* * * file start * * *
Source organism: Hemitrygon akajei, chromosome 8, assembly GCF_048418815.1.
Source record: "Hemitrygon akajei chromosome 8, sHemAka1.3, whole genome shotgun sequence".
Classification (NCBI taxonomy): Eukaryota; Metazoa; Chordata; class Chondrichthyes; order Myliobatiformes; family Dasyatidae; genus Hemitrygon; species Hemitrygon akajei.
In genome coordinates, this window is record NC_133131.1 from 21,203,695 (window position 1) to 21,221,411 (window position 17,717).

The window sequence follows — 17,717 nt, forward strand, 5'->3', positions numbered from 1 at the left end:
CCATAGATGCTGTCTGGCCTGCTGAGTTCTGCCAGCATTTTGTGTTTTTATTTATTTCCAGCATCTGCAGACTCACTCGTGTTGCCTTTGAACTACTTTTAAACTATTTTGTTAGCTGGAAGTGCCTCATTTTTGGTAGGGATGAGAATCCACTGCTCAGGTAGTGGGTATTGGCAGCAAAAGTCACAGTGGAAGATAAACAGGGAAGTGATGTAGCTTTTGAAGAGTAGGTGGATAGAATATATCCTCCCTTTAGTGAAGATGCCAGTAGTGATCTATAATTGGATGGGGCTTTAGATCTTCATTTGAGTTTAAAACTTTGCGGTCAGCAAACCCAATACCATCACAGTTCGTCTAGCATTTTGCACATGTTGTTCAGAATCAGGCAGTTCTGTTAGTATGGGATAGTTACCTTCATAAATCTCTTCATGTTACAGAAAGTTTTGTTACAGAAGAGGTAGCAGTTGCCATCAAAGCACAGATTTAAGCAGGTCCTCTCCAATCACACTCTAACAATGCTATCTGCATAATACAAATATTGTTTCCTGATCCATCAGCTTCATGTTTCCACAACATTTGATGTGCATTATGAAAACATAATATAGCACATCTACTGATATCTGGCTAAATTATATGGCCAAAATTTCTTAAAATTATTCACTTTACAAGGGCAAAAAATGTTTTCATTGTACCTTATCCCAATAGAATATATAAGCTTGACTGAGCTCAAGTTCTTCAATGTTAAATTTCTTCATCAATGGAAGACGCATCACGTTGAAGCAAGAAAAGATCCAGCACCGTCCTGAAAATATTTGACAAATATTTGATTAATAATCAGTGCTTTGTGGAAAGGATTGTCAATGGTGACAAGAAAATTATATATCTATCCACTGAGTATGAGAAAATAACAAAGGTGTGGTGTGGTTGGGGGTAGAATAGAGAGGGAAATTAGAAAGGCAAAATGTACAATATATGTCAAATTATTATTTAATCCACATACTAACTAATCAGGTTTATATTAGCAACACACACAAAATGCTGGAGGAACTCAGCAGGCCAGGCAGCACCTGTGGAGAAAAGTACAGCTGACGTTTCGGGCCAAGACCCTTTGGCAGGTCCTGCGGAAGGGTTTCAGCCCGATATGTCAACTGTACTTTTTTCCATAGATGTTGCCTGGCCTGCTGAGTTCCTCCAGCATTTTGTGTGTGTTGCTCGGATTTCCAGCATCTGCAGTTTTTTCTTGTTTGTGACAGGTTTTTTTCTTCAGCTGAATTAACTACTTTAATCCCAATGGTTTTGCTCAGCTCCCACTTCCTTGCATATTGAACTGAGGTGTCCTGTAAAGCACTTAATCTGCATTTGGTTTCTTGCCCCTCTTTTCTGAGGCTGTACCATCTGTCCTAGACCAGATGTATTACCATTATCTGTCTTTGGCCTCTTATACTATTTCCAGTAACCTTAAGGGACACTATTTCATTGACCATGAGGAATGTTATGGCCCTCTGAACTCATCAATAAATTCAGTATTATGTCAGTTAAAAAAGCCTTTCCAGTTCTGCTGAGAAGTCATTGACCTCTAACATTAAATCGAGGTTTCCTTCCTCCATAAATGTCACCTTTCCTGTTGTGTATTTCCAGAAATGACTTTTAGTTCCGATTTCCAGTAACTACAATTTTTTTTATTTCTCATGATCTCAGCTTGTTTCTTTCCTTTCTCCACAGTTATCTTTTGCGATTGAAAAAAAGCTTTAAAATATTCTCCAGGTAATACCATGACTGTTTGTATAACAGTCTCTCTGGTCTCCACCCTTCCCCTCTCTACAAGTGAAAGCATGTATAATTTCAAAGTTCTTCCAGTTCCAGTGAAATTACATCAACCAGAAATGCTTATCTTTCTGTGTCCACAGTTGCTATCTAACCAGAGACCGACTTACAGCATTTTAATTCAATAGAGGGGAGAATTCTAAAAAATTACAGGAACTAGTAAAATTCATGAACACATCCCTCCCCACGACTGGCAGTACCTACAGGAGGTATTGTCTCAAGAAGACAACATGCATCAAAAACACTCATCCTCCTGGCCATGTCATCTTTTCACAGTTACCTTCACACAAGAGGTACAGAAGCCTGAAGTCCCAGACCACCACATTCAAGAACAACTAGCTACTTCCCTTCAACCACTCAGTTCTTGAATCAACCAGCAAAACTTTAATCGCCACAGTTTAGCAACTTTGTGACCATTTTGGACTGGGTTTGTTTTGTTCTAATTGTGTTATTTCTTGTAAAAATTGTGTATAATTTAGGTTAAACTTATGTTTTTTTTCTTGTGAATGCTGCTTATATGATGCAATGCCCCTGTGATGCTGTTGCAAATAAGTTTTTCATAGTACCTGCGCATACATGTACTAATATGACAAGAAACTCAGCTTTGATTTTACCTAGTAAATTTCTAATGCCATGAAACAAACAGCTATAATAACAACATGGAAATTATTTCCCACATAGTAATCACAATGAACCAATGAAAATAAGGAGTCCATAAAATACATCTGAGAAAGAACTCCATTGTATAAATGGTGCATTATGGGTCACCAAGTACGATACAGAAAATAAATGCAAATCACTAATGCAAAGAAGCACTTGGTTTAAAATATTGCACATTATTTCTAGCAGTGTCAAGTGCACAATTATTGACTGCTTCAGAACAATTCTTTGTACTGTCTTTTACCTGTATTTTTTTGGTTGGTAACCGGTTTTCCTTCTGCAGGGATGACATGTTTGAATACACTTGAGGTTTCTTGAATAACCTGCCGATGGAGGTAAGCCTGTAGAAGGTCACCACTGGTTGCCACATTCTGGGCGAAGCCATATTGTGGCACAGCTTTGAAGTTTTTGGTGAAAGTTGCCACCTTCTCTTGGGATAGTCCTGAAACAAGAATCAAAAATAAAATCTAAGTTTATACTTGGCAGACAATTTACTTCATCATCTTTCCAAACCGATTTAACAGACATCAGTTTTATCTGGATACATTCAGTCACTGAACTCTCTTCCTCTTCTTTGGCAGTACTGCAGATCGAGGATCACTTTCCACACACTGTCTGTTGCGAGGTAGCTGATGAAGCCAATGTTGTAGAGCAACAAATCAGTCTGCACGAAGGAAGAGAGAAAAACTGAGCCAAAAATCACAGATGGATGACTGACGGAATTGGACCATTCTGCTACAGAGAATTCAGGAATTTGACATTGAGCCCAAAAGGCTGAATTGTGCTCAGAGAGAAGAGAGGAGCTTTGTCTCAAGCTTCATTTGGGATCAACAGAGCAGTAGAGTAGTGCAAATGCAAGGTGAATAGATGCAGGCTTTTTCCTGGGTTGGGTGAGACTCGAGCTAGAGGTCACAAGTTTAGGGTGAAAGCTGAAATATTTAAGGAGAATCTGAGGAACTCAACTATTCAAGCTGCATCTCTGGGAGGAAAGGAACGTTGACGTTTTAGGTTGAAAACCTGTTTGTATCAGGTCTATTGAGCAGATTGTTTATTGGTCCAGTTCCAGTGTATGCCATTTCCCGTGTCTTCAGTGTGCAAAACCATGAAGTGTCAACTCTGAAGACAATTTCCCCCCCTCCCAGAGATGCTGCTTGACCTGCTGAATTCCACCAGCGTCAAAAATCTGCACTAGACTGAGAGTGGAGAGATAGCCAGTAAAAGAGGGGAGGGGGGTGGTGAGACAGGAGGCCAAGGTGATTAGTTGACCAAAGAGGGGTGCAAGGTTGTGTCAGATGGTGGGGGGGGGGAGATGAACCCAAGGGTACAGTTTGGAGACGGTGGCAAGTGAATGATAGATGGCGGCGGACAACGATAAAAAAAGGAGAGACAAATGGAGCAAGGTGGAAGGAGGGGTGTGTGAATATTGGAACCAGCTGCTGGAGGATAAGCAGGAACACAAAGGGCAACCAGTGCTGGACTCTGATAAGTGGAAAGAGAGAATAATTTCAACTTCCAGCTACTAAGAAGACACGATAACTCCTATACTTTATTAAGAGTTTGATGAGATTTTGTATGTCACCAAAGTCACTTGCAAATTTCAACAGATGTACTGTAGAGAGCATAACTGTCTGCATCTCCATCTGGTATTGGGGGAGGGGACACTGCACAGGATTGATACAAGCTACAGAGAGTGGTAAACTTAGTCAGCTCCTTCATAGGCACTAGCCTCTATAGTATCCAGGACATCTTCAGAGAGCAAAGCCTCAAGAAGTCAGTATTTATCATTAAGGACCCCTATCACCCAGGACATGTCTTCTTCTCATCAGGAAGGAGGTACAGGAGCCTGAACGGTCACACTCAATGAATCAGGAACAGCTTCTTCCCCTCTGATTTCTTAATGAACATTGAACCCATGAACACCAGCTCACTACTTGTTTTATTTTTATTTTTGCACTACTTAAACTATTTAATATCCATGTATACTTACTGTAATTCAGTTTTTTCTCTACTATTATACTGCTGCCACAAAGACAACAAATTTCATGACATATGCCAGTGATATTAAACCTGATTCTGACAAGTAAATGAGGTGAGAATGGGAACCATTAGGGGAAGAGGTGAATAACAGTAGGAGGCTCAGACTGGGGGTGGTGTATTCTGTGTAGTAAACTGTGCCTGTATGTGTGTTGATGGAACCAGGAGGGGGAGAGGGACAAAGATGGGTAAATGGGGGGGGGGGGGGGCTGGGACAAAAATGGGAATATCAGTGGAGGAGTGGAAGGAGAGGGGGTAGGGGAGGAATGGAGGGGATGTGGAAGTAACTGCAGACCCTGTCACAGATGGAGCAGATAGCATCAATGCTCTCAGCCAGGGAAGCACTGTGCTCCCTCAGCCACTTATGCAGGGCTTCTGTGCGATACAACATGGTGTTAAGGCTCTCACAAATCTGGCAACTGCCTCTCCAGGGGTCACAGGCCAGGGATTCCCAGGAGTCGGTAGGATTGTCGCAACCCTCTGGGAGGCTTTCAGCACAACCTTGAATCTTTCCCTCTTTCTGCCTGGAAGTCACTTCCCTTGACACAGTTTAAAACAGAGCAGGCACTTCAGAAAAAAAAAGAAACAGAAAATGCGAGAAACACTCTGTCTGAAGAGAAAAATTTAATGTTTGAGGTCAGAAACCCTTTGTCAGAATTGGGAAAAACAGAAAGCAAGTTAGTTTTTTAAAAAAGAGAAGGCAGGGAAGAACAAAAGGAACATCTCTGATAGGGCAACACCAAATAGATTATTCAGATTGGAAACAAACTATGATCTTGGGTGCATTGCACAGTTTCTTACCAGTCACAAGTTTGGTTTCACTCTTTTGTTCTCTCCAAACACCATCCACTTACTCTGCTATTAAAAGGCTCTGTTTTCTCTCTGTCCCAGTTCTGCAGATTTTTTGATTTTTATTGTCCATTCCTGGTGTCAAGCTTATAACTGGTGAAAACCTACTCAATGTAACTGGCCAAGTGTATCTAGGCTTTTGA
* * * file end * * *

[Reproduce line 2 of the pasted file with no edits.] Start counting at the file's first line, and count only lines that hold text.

Source record: "Hemitrygon akajei chromosome 8, sHemAka1.3, whole genome shotgun sequence".